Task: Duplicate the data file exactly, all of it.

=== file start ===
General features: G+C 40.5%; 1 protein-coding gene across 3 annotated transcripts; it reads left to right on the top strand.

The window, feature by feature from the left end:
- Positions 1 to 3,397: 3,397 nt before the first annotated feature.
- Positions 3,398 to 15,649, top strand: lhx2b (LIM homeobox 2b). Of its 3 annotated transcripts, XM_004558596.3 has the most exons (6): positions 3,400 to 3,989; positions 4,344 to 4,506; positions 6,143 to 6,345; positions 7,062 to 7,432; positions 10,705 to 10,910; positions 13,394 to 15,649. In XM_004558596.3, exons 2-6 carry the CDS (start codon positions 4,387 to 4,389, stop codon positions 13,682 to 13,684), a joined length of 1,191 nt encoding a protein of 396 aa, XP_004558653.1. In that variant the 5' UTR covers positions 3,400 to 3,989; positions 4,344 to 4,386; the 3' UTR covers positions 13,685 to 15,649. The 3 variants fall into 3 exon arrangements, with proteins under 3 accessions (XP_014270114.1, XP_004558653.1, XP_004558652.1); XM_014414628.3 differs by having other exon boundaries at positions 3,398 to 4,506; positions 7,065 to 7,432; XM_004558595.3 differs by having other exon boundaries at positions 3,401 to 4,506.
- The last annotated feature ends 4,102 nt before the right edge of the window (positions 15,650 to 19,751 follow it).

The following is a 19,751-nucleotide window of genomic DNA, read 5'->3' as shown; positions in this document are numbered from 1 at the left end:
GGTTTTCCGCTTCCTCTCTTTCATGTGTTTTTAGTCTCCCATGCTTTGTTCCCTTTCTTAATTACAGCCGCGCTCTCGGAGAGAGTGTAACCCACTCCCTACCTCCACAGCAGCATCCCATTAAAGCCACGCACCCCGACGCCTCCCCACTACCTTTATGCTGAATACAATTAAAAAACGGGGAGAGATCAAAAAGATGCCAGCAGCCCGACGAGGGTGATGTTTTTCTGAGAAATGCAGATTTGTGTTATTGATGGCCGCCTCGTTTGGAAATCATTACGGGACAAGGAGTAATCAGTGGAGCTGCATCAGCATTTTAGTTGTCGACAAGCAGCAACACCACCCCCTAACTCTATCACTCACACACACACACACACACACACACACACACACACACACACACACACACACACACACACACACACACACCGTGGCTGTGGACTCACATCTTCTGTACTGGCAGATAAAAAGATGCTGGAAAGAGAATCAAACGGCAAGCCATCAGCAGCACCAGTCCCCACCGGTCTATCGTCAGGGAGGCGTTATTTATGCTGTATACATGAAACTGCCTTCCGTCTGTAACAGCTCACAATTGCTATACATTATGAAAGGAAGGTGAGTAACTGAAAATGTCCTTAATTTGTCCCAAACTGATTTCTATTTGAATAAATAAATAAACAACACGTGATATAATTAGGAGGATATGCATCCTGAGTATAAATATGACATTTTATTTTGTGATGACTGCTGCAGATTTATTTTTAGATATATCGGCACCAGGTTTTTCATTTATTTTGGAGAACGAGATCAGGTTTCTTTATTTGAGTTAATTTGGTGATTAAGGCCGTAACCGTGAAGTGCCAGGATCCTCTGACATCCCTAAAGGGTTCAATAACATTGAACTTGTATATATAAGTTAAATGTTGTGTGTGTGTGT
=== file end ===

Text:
General features: G+C 40.5%; 1 protein-coding gene across 3 annotated transcripts; it reads left to right on the top strand.

The window, feature by feature from the left end:
- Positions 1 to 3,397: 3,397 nt before the first annotated feature.
- Positions 3,398 to 15,649, top strand: lhx2b (LIM homeobox 2b). Of its 3 annotated transcripts, XM_004558596.3 has the most exons (6): positions 3,400 to 3,989; positions 4,344 to 4,506; positions 6,143 to 6,345; positions 7,062 to 7,432; positions 10,705 to 10,910; positions 13,394 to 15,649. In XM_004558596.3, exons 2-6 carry the CDS (start codon positions 4,387 to 4,389, stop codon positions 13,682 to 13,684), a joined length of 1,191 nt encoding a protein of 396 aa, XP_004558653.1. In that variant the 5' UTR covers positions 3,400 to 3,989; positions 4,344 to 4,386; the 3' UTR covers positions 13,685 to 15,649. The 3 variants fall into 3 exon arrangements, with proteins under 3 accessions (XP_014270114.1, XP_004558653.1, XP_004558652.1); XM_014414628.3 differs by having other exon boundaries at positions 3,398 to 4,506; positions 7,065 to 7,432; XM_004558595.3 differs by having other exon boundaries at positions 3,401 to 4,506.
- The last annotated feature ends 4,102 nt before the right edge of the window (positions 15,650 to 19,751 follow it).

The following is a 19,751-nucleotide window of genomic DNA, read 5'->3' as shown; positions in this document are numbered from 1 at the left end:
GGTTTTCCGCTTCCTCTCTTTCATGTGTTTTTAGTCTCCCATGCTTTGTTCCCTTTCTTAATTACAGCCGCGCTCTCGGAGAGAGTGTAACCCACTCCCTACCTCCACAGCAGCATCCCATTAAAGCCACGCACCCCGACGCCTCCCCACTACCTTTATGCTGAATACAATTAAAAAACGGGGAGAGATCAAAAAGATGCCAGCAGCCCGACGAGGGTGATGTTTTTCTGAGAAATGCAGATTTGTGTTATTGATGGCCGCCTCGTTTGGAAATCATTACGGGACAAGGAGTAATCAGTGGAGCTGCATCAGCATTTTAGTTGTCGACAAGCAGCAACACCACCCCCTAACTCTATCACTCACACACACACACACACACACACACACACACACACACACACACACACACACACACACACACACACACACCGTGGCTGTGGACTCACATCTTCTGTACTGGCAGATAAAAAGATGCTGGAAAGAGAATCAAACGGCAAGCCATCAGCAGCACCAGTCCCCACCGGTCTATCGTCAGGGAGGCGTTATTTATGCTGTATACATGAAACTGCCTTCCGTCTGTAACAGCTCACAATTGCTATACATTATGAAAGGAAGGTGAGTAACTGAAAATGTCCTTAATTTGTCCCAAACTGATTTCTATTTGAATAAATAAATAAACAACACGTGATATAATTAGGAGGATATGCATCCTGAGTATAAATATGACATTTTATTTTGTGATGACTGCTGCAGATTTATTTTTAGATATATCGGCACCAGGTTTTTCATTTATTTTGGAGAACGAGATCAGGTTTCTTTATTTGAGTTAATTTGGTGATTAAGGCCGTAACCGTGAAGTGCCAGGATCCTCTGACATCCCTAAAGGGTTCAATAACATTGAACTTGTATATATAAGTTAAATGTTGTGTGTGTGTGT